Efforts to improve water efficiency and avert scarcity are hampered by illegal wells, lack of metering, and in some cases national opposition to tougher European Union standards, analyses of water allocation in agriculture show.
Without better oversight and water pricing strategies, scarcity could grow in European countries and even threaten the future of groundwater supplies in some regions, the analyses say.
Improving water efficiency is a central issue in the EU executive’s current review of the Water Framework Directive, with recommendations on improving implementation and enforcement expected by November.
The Commission has also proposed new efficiency and conservation measures in its draft of the 2014-2020 Common Agricultural Policy (CAP).
One such proposal calls for requiring that new irrigation systems achieve a minimum 25% of water savings in order to qualify for EU funding, replacing the current open-ended compensation scheme.
The European Commission's agriculture directorate "has proposed that they are only funding irrigation projects where at least 25% of the water is saved,” said Thomas Dworak, a Vienna-based consultant and contributor to one recent analysis of agricultural water use.
"And now member states are against it because they would lose a lot of subsidies.”
Sources in both the Commission and European Parliament confirmed that the measure faces an uphill battle in the co-decision process involving EU national leaders and the Parliament.
The report on water use in agriculture – and a separate study prepared for the Commission’s environment directorate – underscore challenges across Europe but especially in groundwater use.
Sarah Bogaert, a lead author one study, says pricing is not an easy issue but “it’s important that you give the right signals” to farmers and other consumers.
In some southern regions of the EU facing the most dire water challenges, “there is just no price for abstracting water by the farmer … they do not pay any environmental costs of abstraction.”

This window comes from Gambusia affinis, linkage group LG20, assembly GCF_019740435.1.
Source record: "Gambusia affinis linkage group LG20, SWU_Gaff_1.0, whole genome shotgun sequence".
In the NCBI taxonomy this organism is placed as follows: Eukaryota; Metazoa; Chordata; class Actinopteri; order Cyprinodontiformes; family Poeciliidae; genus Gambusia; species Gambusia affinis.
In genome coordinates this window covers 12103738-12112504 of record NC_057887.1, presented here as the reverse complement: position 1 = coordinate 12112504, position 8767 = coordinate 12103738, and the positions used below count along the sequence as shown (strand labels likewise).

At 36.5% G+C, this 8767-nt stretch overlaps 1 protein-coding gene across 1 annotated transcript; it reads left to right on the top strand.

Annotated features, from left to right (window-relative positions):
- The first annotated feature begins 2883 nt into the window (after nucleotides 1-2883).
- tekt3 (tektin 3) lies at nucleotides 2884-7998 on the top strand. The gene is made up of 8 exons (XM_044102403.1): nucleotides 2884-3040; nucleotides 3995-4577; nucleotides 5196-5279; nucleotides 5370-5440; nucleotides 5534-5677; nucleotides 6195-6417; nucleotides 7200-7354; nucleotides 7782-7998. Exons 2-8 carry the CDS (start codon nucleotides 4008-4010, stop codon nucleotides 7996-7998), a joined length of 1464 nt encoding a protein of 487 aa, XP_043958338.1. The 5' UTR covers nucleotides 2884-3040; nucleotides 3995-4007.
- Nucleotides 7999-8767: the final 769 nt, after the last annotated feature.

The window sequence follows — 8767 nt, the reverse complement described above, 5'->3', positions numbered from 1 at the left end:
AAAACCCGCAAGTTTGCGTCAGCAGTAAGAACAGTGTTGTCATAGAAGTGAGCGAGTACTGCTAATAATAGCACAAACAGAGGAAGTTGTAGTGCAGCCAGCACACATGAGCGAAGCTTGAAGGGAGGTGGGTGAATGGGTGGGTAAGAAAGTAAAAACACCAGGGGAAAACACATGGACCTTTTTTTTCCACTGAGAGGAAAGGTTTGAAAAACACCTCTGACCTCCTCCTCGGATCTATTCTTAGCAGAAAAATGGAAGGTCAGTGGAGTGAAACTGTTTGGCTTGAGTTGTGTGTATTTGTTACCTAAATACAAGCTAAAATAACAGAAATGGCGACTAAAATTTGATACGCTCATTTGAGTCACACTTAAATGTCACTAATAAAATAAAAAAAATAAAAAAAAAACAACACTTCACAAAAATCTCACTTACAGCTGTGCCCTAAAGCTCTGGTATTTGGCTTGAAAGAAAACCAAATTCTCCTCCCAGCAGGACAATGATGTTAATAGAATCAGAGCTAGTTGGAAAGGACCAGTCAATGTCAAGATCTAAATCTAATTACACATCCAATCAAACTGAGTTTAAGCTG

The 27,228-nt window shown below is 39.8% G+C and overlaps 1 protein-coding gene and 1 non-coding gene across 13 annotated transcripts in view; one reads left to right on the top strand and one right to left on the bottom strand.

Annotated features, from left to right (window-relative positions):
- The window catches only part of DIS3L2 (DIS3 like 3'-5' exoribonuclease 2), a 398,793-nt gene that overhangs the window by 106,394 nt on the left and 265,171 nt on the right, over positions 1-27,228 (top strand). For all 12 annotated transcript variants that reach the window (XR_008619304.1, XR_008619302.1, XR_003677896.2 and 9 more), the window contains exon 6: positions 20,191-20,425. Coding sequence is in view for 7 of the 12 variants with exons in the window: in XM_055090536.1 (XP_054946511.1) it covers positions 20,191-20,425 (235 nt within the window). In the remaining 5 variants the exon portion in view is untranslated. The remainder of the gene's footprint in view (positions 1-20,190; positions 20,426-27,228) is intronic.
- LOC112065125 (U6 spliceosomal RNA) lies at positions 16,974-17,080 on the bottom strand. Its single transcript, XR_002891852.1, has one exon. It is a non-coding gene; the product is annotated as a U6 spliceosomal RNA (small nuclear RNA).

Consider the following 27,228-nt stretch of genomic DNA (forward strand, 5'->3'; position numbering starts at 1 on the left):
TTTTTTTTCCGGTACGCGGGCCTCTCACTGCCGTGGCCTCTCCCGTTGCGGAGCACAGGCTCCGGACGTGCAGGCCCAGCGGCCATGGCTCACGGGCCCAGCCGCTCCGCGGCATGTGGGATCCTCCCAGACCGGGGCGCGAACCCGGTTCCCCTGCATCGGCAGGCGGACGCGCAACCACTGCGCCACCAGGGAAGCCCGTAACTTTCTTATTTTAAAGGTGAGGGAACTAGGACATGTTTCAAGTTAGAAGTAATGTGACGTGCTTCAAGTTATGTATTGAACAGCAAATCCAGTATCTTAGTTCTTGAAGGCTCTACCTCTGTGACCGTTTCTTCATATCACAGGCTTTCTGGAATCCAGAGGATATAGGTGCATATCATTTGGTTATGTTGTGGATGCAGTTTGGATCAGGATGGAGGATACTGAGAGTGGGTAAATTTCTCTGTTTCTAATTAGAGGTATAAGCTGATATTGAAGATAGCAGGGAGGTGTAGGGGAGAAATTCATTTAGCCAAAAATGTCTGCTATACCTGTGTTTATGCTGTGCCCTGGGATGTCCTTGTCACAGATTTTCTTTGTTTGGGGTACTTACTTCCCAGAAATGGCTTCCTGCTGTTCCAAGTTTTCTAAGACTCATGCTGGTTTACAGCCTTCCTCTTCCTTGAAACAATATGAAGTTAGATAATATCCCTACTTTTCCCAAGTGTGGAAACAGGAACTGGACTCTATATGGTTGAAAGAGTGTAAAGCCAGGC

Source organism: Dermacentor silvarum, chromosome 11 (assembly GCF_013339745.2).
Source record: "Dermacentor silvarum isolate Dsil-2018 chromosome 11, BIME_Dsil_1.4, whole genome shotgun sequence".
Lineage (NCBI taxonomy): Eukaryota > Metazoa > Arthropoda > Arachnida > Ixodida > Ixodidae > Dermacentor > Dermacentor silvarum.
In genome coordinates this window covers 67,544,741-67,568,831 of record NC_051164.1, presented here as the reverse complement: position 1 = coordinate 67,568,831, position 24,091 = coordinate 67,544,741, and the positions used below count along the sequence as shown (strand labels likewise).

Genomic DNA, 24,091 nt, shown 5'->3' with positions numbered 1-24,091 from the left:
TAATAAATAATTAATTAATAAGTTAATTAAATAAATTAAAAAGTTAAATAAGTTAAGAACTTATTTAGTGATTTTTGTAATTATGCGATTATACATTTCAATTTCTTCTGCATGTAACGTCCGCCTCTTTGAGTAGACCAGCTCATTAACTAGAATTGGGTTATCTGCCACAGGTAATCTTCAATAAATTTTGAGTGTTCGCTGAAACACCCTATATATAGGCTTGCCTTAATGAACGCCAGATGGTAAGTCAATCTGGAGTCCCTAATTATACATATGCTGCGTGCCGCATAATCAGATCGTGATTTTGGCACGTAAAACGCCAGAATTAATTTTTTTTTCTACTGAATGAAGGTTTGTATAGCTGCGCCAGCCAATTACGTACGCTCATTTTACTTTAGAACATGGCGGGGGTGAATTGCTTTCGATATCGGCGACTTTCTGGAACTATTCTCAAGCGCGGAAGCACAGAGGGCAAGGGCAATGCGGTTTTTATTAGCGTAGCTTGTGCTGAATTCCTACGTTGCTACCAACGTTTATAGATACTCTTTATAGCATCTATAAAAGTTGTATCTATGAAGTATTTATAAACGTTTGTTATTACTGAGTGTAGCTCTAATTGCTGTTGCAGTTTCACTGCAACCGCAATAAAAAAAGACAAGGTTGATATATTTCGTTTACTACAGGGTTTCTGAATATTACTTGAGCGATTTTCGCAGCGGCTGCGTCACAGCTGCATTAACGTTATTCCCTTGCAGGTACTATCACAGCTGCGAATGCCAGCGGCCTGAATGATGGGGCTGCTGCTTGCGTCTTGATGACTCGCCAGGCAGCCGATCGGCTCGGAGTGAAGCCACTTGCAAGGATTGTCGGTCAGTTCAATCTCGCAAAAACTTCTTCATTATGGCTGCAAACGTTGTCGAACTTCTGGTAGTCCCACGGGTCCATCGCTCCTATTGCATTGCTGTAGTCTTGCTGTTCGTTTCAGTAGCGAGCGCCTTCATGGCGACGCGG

The study was prepared by the ARCADIS consultancy for the European Commission. It cites the need for more comprehensive metering, monitoring and enforcement of water use and calls for a “paradigm shift” in the CAP and Cohesion Policy to promote sustainable consumption.
Globally, agriculture accounts for 70% of freshwater consumption while in the EU, the average is 24%, according to UN and EU figures. But in several southern countries, the figure approaches 90% – leading to rationing of supplies in the driest months.
Desperation also forces farmers to turn to from dry streams to groundwater, risking gradual depletion.
Despite the challenges, farmers and national leaders are not standing still.
The ARCADIS report cites awareness efforts in Cyprus, France and Spain – where several regions face scarcity – as making strides in reducing irrigation waste.
Despite apparent opposition to setting efficiency standards for new irrigation systems, Romania does just that – farmers are required to achieve a minimum 10% in water savings to get rural development funding for new watering systems.
Malta is using satellites to monitor illegal boreholes on farms.
“It’s a good way of enforcing legislation because they say, ‘OK we have a map of where the registered boreholes are, so we just take a photo put that over the map, and every green spot that doesn’t match with a registered borehole, we know it’s illegal,” said Dworak, director of Fresh Thoughts Consulting and a contributor to the ARCADIS report.
The report also recommends steps to improve metering and put agricultural water pricing more in line with use.
But dearer water prices come at a risk. A separate prepared for the Commission warns that “illegal abstraction may increase with higher prices and/or monitoring,” with farmers turning from public supplies to boreholes or channels off streams.
The report shows there are 50,000 boreholes in Cyprus, many illegal, compounding the country’s declining groundwater reserves.